Rumor: Dodgers Interested in Inge

VERO BEACH, FL : A report out of Detroit says that the Dodgers have contacted them about third baseman Brandon Inge, and while talks do not seem to have progressed far, a baseball official familiar with the situation said the Dodgers remain interested in making a deal.

Inge would play third base for the Dodgers, who did not have a full-time third baseman last season and have been trying to decide between veteran Nomar Garciaparra and rookie Andy LaRoche this spring.

The report says New Dodgers manager Joe Torre is familiar with Inge from his time in the American League, and Torre and new Dodgers third base coach Larry Bowa are said to be Inge backers. Inge carries a $6.2 million salary.

Not Yet Miller Time
Left-hander Greg Miller continues to struggle with wildness in his first outing of the spring. Miller walked the first two batters, allowed five hits and they all scored Friday in Orlando.

"Greg for me has made a lot of progress this spring, with a lot of positive things," pitching coach Rick Honeycutt told Tony Jackson of the LA Daily News.

"But the next step is being able to take it into a game. We feel like this is a quality young man with a quality arm, and he just needs to get over that hump and be able to take that into a ballgame and make adjustments within an inning.

"We believe in this young man, and he just needs to keep believing that with time, he can get through this thing.

"It was a good example of the game speeding up on him," said manager Joe Torre. "He tried to control his emotions, but he was wild into left-handers. It's the tough part of being a pitcher. It's up to us to let him know we're still behind him."

Manager Joe Torre has vowed to remain patient with Miller.

?"One thing we have to make sure we do is stay with him and continue to talk to him," Torre said. "We just have to make sure he believes in himself and finds a way. The tough part of being a pitcher is that if you struggle, you have to wait a few days before you go back out there again. But we want to let him know we're still behind him.''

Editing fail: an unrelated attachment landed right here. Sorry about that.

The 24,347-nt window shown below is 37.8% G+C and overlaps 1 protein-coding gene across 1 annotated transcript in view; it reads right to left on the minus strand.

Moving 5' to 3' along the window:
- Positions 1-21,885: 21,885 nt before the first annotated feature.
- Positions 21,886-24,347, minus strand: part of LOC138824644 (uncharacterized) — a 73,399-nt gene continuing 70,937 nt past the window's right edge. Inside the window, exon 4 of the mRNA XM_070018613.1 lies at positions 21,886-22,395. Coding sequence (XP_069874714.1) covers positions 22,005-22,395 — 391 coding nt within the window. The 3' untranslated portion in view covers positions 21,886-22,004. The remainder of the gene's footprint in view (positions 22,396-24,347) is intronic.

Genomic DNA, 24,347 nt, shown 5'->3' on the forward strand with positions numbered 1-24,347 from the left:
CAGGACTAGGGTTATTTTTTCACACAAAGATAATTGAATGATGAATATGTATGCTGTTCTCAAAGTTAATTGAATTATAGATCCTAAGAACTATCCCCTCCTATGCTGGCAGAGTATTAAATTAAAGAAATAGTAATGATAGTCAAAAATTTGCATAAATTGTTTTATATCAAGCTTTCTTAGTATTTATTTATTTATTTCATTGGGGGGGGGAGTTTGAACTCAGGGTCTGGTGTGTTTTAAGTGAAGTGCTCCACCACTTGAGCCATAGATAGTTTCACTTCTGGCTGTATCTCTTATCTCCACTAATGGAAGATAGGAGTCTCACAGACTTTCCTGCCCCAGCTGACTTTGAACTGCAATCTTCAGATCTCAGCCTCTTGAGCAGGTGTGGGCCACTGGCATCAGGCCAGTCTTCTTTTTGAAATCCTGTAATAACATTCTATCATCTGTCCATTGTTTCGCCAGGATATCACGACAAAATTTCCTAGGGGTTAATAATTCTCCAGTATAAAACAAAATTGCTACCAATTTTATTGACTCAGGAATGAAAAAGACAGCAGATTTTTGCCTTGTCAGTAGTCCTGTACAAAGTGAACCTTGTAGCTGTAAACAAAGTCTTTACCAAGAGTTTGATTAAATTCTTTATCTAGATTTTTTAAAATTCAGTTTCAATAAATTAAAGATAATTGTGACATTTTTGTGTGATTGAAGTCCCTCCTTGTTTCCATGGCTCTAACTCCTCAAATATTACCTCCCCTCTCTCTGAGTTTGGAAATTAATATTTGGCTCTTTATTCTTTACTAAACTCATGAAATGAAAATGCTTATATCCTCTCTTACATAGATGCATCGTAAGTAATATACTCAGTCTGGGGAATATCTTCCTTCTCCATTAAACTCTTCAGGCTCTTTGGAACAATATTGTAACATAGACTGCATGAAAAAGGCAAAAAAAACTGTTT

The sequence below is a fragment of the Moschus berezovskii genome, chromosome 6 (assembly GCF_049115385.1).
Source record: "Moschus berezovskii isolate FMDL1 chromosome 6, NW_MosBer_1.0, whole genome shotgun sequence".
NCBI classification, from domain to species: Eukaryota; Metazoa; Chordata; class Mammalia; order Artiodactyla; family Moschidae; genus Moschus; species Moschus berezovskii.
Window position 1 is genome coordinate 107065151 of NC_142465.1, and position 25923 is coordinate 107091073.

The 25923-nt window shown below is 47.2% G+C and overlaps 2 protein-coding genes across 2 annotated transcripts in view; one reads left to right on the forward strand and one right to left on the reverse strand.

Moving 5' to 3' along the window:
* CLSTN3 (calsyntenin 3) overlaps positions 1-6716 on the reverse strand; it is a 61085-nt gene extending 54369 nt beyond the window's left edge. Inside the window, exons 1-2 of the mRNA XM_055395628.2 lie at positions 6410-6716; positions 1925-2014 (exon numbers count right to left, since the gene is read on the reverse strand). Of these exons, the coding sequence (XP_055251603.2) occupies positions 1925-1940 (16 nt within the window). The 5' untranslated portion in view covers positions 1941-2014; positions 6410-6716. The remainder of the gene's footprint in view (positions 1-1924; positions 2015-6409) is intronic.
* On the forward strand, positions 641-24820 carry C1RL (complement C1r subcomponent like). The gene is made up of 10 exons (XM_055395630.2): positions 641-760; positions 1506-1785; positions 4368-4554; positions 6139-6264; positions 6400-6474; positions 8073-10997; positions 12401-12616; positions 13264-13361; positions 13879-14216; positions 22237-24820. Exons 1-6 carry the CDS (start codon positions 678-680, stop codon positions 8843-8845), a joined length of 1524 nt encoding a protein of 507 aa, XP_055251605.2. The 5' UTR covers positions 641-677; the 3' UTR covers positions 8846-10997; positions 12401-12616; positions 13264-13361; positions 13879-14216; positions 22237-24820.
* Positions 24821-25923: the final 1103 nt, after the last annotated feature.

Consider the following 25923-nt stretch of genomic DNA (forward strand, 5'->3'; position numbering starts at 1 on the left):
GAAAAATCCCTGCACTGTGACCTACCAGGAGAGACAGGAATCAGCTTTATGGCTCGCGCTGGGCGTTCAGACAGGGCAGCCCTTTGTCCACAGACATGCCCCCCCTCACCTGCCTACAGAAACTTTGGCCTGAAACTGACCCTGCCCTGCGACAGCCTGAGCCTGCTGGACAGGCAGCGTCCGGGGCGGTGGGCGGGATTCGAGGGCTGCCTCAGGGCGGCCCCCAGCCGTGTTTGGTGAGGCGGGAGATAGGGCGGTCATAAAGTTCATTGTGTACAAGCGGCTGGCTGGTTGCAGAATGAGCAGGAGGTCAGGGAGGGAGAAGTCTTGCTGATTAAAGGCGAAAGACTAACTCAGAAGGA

"Sandy went through a similar thing, and to know there's the potential to have a similar career is pretty comforting," Miller said, referring to a discussion he had with Hall of Famer Koufax.

Tale of Two Pitchers
Adjustments have been made in Jason Schmidt's throwing program after he experienced fatigue during a bullpen session earlier in the week. Trainer Stan Conte said when Schmidt builds back up to bullpen-session status, he will take an additional day off between sessions to allow for added recovery. "In retrospect, I wish we would have given him additional days off," said Conte. "We anticipate there would be adjustments made as we saw him progress through the rehab. This is why we never set a timetable. These things occur during the normal course of a rehabilitation."
Esteban Loaiza allowed three runs (two on a homer by Javy Lopez) in two innings Friday. Loaiza was claimed off waivers last year in part to fill a rotation hole Schmidt's injury created, and the hole apparently still exists. Loaiza blamed his Friday problems on a tweaked delivery, suggested by pitching coach Rick Honeycutt. The adjustment changes Loaiza's knee raise to force hip turn, generate lower-body power and greater pitch velocity, but his fastball hovered around the mid-80s and he sounded uncomfortable with the delivery change, although the Braves were delighted.

Spring Tryout
The Dodgers held a free-agent tryout on Fields 5 and 6. Although no one was signed on the day, many of the candidates were impressive, including former big league pitchers Danny Graves, Todd Williams, Jeff Tam, and Jose Cabrera to name a few. Also impressive, at least for his persistence, was 49-year-old knuckleballer Williams Downs, who Assistant General Manager, Scouting Logan White says has been coming to the tryout for at least six years in a row.   

For The Record
The Dodgers are celebrating their 50th anniversary in 2008. In that period, they have won more games (4,252), more pennants (nine), and more World Series (five) than any other club in the National League. Since the start of the modern era in baseball, the Dodgers of Brooklyn and Los Angeles, combined, have a cumulative attendance of more than 176 million, the highest total in the history of baseball or any other sport.